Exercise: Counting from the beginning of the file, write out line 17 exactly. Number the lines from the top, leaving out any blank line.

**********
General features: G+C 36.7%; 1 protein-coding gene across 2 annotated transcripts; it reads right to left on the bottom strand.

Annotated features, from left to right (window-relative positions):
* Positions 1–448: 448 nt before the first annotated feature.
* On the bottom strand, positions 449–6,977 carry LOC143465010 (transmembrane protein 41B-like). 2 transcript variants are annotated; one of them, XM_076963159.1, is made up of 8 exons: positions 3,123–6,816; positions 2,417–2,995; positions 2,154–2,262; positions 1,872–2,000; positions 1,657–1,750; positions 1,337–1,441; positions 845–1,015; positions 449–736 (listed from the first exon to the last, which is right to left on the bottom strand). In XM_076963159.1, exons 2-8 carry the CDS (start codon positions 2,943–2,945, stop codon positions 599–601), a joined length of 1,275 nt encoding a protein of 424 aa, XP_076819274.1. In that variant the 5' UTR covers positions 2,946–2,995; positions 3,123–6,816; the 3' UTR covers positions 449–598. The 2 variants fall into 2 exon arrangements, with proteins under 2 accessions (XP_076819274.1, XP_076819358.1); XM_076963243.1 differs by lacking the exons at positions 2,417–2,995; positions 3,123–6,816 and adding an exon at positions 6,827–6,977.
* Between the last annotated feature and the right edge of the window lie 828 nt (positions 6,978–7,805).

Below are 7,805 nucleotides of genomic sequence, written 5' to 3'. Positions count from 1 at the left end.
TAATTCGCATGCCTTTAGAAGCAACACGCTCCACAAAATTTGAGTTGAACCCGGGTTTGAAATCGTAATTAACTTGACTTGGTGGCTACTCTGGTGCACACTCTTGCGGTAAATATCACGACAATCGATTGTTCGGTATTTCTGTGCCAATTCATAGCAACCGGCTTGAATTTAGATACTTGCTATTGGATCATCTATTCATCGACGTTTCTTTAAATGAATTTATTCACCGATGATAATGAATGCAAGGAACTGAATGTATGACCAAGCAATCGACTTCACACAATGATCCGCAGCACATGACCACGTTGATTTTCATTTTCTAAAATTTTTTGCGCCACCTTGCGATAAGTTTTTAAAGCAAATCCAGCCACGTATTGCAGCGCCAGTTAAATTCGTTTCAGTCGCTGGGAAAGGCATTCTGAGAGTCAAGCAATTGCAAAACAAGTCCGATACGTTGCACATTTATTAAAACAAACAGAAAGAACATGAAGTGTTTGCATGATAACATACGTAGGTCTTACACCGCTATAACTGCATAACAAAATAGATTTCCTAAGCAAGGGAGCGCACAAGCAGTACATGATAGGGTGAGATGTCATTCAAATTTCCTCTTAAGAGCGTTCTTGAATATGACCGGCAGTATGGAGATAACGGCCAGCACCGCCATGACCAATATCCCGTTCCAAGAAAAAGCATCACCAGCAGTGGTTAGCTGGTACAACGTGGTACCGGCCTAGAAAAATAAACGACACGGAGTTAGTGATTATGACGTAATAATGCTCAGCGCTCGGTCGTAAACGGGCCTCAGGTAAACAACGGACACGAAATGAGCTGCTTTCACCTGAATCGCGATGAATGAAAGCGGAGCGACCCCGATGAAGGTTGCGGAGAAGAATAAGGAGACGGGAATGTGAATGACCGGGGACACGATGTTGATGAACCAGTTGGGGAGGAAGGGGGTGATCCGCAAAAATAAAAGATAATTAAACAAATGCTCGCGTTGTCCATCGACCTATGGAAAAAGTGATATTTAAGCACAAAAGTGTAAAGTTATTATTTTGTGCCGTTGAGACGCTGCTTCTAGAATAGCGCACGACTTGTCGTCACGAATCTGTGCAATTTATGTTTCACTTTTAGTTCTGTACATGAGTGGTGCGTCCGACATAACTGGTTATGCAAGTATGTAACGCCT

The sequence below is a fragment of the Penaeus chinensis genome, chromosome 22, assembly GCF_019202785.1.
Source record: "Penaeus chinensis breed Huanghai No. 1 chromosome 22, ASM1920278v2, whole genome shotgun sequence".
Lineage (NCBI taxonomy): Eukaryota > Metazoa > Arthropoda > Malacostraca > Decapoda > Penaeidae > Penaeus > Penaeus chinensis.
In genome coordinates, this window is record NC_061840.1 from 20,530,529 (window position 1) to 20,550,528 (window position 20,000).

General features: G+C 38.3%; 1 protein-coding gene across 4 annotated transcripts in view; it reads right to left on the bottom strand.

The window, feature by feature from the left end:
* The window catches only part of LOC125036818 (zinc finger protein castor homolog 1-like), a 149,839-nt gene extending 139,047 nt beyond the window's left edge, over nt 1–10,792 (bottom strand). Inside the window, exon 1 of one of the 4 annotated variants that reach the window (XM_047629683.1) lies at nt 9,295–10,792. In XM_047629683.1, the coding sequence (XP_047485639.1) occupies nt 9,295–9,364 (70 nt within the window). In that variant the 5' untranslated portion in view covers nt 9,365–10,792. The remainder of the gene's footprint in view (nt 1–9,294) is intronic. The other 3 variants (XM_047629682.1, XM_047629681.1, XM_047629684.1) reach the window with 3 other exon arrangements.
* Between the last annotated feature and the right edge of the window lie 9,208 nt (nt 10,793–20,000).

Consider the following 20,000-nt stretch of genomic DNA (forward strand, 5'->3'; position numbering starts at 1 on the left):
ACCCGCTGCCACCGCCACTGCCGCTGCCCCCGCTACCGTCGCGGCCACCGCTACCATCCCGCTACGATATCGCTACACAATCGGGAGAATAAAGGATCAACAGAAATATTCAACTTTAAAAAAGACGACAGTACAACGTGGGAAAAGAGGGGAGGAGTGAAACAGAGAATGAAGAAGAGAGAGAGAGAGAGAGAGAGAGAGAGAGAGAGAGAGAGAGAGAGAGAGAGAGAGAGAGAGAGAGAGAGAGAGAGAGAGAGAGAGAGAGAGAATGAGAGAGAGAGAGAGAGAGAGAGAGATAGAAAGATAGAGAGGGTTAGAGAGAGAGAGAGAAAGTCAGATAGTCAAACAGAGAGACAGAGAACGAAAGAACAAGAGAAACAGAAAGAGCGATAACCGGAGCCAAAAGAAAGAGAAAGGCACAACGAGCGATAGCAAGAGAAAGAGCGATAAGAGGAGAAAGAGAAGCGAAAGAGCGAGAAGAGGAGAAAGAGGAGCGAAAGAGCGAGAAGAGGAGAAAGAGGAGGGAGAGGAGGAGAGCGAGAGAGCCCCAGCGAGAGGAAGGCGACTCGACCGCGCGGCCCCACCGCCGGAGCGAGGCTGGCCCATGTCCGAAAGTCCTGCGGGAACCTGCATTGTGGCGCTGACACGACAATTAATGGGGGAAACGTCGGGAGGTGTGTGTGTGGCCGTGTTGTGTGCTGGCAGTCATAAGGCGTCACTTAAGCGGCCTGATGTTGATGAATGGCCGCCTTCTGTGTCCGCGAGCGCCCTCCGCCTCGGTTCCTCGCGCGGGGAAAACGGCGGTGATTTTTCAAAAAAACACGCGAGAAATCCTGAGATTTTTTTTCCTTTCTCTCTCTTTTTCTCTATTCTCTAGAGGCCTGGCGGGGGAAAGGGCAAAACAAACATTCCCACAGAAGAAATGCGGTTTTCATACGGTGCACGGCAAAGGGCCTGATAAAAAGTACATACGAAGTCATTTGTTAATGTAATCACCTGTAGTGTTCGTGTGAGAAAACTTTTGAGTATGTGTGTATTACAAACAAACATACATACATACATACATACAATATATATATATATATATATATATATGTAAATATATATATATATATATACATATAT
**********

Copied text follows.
ACCCGCTGCCACCGCCACTGCCGCTGCCCCCGCTACCGTCGCGGCCACCGCTACCATCCCGCTACGATATCGCTACACAATCGGGAGAATAAAGGATCAACAGAAATATTCAACTTTAAAAAAGACGACAGTACAACGTGGGAAAAGAGGGGAGGAGTGAAACAGAGAATGAAGAAGAGAGAGAGAGAGAGAGAGAGAGAGAGAGAGAGAGAGAGAGAGAGAGAGAGAGAGAGAGAGAGAGAGAGAGAGAGAGAGAGAGAGAGAGAGAATGAGAGAGAGAGAGAGAGAGAGAGAGATAGAAAGATAGAGAGGGTTAGAGAGAGAGAGAGAAAGTCAGATAGTCAAACAGAGAGACAGAGAACGAAAGAACAAGAGAAACAGAAAGAGCGATAACCGGAGCCAAAAGAAAGAGAAAGGCACAACGAGCGATAGCAAGAGAAAGAGCGATAAGAGGAGAAAGAGAAGCGAAAGAGCGAGAAGAGGAGAAAGAGGAGCGAAAGAGCGAGAAGAGGAGAAAGAGGAGGGAGAGGAGGAGAGCGAGAGAGCCCCAGCGAGAGGAAGGCGACTCGACCGCGCGGCCCCACCGCCGGAGCGAGGCTGGCCCATGTCCGAAAGTCCTGCGGGAACCTGCATTGTGGCGCTGACACGACAATTAATGGGGGAAACGTCGGGAGGTGTGTGTGTGGCCGTGTTGTGTGCTGGCAGTCATAAGGCGTCACTTAAGCGGCCTGATGTTGATGAATGGCCGCCTTCTGTGTCCGCGAGCGCCCTCCGCCTCGGTTCCTCGCGCGGGGAAAACGGCGGTGATTTTTCAAAAAAACACGCGAGAAATCCTGAGATTTTTTTTCCTTTCTCTCTCTTTTTCTCTATTCTCTAGAGGCCTGGCGGGGGAAAGGGCAAAACAAACATTCCCACAGAAGAAATGCGGTTTTCATACGGTGCACGGCAAAGGGCCTGATAAAAAGTACATACGAAGTCATTTGTTAATGTAATCACCTGTAGTGTTCGTGTGAGAAAACTTTTGAGTATGTGTGTATTACAAACAAACATACATACATACATACATACAATATATATATATATATATATATATATGTAAATATATATATATATATATACATATAT